Art and Satire: Pictorial Humour in 18th Century Britain

Dr David Oldfield

If you have ever enjoyed a political cartoon, then you owe a debt of pleasure to the British artists who popularized the genre in the 18th century. Their wit could be as biting and as outrageous as any modern cartoonist. Foreign visitors were astonished by the freedom enjoyed by artists to criticize those in power. Within yards of the King’s palace, ‘a manufactory was working the press night and day, in throwing off libels against himself – his family and ministers’, who ‘saw themselves publicly pilloried in the window of a satirist on the spot which they frequently passed twenty times in their morning walk … and every copper-scratcher does the like with impunity’. Royalty and politicians were not the only ones to fall victim to the pictorial scandal mongers. Anyone with social pretensions risked having their egos pricked by the artist’s quill.

During the course, we will focus on the three most famous satirists of the period: William Hogarth, James Gillray and Thomas Rowlandson. Hogarth was instrumental in transforming pictorial satire into a popular medium. Before Hogarth, morality tales in art usually dealt with themes taken from classical literature or the Bible. By turning the focus on the morality of his contemporaries, Hogarth opened up a whole new world for pictorial comment. Series like ‘The Rake’s Progress’, ‘Marriage a la Mode’ and ‘The Election’ were seen by contemporaries as pictorial novels where the plot was as entertaining as the imagery used to tell the story. Hogarth’s successors, Rowlandson and Gillray, were equal to him as draughtsmen but were more inclined to caricature. Their social commentaries could range from the ridicule of social behaviour to sophisticated allegories on the political issue of the day. The intention of all three was to make us laugh, smile and think. Our classroom discussions of the art, the message and the humour of their works will be supplemented by visits to collections and museums in Cambridge and London.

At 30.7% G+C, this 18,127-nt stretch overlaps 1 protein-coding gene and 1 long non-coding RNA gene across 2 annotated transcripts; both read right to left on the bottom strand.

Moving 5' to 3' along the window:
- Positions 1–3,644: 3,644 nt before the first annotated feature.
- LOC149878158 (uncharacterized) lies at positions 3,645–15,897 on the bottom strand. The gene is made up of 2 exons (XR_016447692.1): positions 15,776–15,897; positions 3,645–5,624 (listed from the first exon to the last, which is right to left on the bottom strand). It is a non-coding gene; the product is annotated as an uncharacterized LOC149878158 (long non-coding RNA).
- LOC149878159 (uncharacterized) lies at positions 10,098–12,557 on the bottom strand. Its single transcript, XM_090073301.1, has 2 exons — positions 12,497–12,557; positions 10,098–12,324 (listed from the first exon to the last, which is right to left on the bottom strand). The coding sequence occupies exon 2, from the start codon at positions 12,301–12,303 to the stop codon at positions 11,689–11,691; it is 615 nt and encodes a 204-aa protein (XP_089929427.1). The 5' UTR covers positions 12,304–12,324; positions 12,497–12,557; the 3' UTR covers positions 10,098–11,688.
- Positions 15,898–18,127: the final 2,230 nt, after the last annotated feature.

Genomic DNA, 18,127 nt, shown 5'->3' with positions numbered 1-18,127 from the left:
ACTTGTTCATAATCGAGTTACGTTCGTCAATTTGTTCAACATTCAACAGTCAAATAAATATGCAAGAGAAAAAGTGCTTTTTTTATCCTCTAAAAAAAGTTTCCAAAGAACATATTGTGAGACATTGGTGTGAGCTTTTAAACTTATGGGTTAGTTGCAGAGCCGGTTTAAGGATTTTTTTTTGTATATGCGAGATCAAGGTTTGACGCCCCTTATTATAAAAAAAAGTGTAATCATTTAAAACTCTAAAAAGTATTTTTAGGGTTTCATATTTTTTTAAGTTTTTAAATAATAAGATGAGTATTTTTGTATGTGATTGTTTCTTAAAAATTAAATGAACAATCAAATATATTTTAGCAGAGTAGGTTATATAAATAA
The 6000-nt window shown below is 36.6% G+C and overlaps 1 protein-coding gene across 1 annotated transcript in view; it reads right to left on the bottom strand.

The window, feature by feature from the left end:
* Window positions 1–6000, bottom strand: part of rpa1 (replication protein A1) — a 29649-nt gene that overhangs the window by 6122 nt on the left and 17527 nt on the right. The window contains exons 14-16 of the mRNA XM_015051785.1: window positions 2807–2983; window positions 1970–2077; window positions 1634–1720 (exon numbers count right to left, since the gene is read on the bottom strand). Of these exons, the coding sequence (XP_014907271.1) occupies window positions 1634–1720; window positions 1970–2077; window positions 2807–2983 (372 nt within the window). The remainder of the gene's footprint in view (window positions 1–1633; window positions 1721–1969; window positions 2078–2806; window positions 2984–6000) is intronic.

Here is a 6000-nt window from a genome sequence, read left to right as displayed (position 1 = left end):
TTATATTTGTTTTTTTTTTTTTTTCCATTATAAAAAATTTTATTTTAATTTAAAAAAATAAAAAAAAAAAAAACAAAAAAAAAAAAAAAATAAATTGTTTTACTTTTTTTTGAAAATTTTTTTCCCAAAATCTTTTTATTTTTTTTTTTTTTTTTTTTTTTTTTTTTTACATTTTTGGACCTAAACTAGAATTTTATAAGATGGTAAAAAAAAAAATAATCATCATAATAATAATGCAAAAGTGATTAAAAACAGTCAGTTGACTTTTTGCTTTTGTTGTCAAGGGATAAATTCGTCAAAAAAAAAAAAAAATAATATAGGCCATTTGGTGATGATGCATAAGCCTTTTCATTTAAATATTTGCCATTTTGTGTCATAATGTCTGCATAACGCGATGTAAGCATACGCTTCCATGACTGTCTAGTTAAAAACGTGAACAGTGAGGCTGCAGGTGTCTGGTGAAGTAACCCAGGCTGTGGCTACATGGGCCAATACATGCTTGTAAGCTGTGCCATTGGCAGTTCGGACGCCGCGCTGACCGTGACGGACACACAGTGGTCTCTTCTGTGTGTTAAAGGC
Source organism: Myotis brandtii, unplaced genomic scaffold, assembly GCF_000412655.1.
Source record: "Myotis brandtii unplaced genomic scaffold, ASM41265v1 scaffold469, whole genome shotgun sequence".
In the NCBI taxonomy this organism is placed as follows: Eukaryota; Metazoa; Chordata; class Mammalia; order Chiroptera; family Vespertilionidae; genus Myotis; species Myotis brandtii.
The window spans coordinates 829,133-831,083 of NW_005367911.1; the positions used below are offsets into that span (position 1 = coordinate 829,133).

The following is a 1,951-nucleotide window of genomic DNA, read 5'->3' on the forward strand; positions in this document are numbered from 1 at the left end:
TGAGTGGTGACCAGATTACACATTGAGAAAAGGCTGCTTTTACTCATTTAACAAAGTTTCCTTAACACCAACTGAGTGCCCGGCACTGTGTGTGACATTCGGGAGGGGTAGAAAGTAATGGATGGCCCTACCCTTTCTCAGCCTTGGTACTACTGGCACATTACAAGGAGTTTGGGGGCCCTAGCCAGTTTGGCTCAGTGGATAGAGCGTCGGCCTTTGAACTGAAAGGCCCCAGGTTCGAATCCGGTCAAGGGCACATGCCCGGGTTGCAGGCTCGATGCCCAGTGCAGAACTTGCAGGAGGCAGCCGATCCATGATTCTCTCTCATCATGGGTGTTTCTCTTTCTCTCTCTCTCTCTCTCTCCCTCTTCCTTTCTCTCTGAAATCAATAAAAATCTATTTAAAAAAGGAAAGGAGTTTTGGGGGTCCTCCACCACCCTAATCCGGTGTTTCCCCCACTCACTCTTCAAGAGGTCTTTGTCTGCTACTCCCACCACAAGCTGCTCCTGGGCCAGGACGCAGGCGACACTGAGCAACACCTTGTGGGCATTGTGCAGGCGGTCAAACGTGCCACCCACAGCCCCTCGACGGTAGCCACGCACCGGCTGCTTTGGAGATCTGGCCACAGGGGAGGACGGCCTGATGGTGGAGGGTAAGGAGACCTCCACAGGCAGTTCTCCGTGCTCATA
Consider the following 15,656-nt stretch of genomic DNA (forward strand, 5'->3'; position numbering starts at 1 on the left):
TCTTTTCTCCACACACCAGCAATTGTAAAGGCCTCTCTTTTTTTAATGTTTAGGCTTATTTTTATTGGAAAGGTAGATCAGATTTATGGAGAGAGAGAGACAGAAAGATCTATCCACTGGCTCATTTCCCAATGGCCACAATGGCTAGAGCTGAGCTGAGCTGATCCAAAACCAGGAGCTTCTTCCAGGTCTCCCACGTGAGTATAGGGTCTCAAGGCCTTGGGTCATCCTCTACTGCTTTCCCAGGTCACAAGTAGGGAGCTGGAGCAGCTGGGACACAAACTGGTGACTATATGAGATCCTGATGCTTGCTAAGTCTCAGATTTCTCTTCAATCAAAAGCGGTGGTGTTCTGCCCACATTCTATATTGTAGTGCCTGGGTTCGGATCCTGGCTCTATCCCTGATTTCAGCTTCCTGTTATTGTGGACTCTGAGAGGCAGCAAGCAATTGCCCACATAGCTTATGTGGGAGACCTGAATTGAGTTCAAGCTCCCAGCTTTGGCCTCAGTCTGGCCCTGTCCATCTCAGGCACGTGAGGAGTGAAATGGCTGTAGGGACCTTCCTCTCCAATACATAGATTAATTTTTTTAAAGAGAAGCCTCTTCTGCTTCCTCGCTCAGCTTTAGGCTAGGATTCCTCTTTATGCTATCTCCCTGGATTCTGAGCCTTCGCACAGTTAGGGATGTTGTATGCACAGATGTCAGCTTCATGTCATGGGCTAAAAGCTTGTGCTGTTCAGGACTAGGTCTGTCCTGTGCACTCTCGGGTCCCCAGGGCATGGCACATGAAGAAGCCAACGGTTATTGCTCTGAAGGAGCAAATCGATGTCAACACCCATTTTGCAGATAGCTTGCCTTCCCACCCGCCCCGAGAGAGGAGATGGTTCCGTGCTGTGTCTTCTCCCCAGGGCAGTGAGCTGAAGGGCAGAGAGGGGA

This course is aimed at: Students from any discipline with an interest in 18th century pictorial humour.

Pre-requisite knowledge required: None

Transferable skills: Academic writing, visual and critical analysis.

Pre-Arrival Reading

Strongly recommended, but not mandatory.

  • David Bindman, Hogarth and His Times, 1997
  • Diana Donald, The Age of Caricature – Satirical Prints in the Reign of George III, 1996

 

Assessment:

  • 1 Final Exam: 40%
  • 1 Final Essay: 45%
  • 1 Mid-term exam: 15%

 

Lecture Hours: 12 x 1 hour 15 minutes (total 15 hours)

Seminar Hours: 8 x 1 hour 15 minutes (total 10 hours)